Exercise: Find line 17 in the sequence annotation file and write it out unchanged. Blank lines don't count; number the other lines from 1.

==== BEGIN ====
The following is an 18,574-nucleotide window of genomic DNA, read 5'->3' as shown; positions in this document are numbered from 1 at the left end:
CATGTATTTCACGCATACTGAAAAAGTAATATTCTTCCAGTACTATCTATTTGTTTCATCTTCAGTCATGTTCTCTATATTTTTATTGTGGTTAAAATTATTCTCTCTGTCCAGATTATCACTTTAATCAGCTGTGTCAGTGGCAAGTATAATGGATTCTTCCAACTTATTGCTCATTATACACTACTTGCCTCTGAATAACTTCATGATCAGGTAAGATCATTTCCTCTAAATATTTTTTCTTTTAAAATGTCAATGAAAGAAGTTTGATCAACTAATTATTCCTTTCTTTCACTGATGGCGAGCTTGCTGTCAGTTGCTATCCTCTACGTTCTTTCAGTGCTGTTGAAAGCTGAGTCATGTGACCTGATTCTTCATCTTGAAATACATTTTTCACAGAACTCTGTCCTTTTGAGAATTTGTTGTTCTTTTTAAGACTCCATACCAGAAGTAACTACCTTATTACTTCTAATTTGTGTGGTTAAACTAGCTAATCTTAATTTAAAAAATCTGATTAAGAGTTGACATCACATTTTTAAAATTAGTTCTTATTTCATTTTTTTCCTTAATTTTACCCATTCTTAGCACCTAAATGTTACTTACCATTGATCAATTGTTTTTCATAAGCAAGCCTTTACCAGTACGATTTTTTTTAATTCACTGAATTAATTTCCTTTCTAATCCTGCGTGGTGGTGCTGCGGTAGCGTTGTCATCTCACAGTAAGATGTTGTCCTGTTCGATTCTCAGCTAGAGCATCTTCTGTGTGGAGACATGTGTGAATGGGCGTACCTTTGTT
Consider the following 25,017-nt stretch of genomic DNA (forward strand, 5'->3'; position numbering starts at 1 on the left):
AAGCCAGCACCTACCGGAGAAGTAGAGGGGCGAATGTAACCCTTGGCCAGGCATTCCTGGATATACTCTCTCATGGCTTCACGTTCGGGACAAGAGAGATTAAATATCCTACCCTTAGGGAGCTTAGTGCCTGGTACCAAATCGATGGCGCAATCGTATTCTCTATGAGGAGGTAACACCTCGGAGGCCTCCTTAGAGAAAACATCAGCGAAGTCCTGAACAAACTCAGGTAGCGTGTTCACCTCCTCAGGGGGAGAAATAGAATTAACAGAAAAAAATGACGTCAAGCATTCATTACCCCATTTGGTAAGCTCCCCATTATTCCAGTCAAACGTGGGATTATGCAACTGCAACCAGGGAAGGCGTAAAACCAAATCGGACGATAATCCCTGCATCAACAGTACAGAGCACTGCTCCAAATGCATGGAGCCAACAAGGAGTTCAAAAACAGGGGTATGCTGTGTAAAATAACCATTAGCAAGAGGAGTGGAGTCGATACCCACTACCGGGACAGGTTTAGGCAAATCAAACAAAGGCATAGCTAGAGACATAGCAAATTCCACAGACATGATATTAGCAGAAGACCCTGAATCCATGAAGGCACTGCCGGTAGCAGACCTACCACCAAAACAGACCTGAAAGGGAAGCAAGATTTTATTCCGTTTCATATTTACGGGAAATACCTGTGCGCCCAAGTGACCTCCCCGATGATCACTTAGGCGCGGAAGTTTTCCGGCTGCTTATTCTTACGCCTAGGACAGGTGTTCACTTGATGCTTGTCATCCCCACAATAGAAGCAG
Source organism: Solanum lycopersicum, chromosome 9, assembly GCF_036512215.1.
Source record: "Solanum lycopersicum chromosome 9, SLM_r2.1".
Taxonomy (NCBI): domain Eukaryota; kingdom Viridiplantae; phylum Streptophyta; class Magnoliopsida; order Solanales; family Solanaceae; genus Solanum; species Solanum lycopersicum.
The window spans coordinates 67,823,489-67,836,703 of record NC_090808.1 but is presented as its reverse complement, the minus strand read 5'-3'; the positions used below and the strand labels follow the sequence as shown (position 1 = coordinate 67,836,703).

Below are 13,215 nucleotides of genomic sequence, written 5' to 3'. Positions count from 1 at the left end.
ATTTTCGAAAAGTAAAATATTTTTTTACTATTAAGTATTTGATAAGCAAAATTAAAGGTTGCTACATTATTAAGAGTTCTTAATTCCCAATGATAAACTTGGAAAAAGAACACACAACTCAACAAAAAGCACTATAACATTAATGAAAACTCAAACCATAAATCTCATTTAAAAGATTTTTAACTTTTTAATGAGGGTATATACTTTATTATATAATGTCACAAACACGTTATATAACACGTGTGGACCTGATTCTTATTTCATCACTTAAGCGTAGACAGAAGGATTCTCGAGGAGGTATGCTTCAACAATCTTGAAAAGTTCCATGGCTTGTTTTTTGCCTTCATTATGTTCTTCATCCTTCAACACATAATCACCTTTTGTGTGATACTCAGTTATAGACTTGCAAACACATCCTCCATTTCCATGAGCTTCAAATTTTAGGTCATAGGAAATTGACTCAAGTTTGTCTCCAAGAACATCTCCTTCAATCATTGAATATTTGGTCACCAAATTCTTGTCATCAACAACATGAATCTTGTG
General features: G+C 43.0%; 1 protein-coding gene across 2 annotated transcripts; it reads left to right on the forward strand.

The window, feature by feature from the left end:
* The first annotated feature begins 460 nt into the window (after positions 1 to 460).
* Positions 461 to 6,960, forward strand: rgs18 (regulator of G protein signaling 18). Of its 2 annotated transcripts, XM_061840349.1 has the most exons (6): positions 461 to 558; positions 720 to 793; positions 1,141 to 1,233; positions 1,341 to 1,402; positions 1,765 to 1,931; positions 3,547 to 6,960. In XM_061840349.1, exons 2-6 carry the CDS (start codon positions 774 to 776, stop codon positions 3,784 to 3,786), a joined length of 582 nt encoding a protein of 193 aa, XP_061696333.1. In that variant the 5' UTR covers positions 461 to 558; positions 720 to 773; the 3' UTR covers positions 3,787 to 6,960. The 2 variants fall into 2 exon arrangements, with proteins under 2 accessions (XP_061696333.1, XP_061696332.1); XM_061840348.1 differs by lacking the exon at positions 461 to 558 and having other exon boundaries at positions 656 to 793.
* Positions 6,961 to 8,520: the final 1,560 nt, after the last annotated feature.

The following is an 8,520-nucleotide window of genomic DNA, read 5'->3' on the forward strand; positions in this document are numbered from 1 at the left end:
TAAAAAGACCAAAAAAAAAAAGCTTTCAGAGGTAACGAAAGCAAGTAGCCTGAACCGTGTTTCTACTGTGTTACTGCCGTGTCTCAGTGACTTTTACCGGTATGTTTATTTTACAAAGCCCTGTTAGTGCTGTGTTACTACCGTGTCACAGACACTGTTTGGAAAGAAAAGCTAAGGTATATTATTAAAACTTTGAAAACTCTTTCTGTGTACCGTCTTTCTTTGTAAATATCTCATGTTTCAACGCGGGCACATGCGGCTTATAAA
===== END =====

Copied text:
TAAAAAGACCAAAAAAAAAAAGCTTTCAGAGGTAACGAAAGCAAGTAGCCTGAACCGTGTTTCTACTGTGTTACTGCCGTGTCTCAGTGACTTTTACCGGTATGTTTATTTTACAAAGCCCTGTTAGTGCTGTGTTACTACCGTGTCACAGACACTGTTTGGAAAGAAAAGCTAAGGTATATTATTAAAACTTTGAAAACTCTTTCTGTGTACCGTCTTTCTTTGTAAATATCTCATGTTTCAACGCGGGCACATGCGGCTTATAAA